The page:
Money did not inspire him, it was only a survival tool for him. He did not aspire for property or other material possessions. One way he looked at life was to treat it as a duty that one must strive to perform well. He was against over-intellectualization of human life. He thought its basic elements were quite apparent; all that was needed was to respond to them adequately. He generally lived in forward direction and on short-time basis. He conducted himself very well at his job. He was quick in his work and extremely good with his colleagues, especially his subordinates. He spent some of his spare time in reading books on history, literature, public life, and in other fields. He also wrote many articles on politics. He was well-versed in Urdu poetry. He was a colorful man, full of fun. He was a very good talker and the spark of his conversation stayed on people’s mind for quite a while. His education prevented him to be religious, but he did not dismiss it as absurd, especially in his later years. He tried to live everyday as best as he could. He did not have metaphors for the marvel or mystery of life, neither did he condemn its painfulness and absurdity. Such detached and stoic approach to life, to some extent, could be traced to Hinduism, which surrounded him; though he did not practice it consciously. He could become nervous when confronted with an important but a difficult situation or in an emergency or at the start of a long travel.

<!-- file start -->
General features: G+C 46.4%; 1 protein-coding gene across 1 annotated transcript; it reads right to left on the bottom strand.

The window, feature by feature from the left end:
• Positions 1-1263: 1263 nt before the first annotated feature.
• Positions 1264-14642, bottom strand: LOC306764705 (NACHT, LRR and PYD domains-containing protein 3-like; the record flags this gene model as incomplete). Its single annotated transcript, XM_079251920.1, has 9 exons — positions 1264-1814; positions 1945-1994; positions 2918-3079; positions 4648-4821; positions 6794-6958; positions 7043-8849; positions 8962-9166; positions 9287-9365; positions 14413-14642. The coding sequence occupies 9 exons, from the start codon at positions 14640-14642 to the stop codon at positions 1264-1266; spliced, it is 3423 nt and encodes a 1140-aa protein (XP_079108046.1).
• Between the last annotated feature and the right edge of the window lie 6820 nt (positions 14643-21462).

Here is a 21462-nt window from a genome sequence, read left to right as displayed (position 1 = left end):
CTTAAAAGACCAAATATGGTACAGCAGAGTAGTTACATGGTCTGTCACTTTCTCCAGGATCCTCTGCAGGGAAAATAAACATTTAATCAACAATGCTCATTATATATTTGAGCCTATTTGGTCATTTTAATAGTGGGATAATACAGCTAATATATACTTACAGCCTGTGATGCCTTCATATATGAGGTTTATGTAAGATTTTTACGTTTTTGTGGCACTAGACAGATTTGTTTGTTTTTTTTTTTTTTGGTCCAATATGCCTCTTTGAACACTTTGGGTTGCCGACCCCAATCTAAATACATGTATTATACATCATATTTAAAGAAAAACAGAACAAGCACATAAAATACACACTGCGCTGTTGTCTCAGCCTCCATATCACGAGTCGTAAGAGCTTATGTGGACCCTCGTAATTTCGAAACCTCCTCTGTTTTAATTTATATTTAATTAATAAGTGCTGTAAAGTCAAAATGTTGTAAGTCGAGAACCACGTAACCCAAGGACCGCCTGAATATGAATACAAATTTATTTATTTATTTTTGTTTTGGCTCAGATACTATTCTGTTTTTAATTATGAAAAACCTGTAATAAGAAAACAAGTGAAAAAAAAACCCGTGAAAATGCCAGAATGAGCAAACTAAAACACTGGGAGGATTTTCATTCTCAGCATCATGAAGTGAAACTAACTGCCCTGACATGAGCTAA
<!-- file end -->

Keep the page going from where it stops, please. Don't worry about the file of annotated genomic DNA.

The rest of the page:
My father provided reliable and effective intellectual and emotional support to his relatives and friends, when he was asked to do so, or the situation warranted so. He was always willing to go to any length to help and comfort his family. He would not have liked to think that his life had a message, but if we were to look for it, it was to maintain the dignity of one’s life at all the times, keep good relationships with people, follow the rules, and have fun. He passed away prematurely, at 65, on 16 August 1982, under unusual circumstances. That day in the morning he underwent a benign prostate surgery and passed away at midnight in the hospital. Circumstantial evidence strongly suggests he suffered pulmonary embolism, due to the mistakes in his surgery. His going away hurt his relatives and friends deeply, as they thought he was yet young and capable of a lot of goodness. No other person in our family, since and before his passing away, has equaled his perceived high human stature or his popularity, even though he had left Kashmir for good in 1948.